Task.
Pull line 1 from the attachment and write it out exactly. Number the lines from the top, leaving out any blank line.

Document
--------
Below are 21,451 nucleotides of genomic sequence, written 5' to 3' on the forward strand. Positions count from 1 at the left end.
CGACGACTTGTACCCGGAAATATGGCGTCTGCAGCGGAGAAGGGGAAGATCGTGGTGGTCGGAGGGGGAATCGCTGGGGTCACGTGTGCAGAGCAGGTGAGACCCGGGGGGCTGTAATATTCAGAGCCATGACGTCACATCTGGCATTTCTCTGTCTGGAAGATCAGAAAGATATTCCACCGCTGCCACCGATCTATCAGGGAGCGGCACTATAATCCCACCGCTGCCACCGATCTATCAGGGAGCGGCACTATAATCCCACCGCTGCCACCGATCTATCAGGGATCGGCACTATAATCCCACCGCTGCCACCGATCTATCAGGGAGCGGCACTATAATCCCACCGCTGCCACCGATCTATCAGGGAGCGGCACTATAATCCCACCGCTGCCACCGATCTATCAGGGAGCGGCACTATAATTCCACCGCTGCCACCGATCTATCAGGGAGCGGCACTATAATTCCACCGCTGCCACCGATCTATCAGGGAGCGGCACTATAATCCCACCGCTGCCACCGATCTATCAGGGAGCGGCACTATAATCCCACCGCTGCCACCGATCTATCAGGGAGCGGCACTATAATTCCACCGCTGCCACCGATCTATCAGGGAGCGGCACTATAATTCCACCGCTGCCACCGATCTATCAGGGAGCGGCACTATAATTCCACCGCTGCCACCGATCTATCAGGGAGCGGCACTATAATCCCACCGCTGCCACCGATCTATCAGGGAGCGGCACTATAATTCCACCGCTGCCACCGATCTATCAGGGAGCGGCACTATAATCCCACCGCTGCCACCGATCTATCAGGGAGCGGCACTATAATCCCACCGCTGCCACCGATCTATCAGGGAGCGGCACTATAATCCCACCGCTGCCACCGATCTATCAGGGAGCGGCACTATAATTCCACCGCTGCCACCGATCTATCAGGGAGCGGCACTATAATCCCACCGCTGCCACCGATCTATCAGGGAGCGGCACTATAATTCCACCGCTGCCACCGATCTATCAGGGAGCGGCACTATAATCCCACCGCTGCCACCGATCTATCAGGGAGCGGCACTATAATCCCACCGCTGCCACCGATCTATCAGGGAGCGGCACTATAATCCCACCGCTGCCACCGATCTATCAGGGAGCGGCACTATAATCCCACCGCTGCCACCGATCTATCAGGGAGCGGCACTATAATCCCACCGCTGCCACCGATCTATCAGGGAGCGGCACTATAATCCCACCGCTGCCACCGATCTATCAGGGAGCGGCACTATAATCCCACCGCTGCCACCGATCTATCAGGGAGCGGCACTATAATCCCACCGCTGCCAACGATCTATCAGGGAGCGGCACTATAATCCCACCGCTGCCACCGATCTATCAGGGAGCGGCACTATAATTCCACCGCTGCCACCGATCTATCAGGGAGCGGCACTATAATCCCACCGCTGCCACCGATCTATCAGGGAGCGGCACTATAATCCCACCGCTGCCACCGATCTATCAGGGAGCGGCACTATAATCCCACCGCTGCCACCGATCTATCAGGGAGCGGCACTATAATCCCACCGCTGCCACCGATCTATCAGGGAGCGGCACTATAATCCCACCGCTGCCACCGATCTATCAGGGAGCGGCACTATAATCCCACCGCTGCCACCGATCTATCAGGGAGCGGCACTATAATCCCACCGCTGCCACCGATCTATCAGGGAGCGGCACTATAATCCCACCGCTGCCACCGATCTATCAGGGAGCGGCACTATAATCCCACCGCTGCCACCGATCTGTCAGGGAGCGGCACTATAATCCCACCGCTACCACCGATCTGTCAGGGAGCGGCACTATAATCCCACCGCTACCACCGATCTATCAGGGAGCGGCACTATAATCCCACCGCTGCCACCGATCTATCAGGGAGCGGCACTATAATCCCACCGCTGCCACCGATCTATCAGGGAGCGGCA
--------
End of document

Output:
Below are 21,451 nucleotides of genomic sequence, written 5' to 3' on the forward strand. Positions count from 1 at the left end.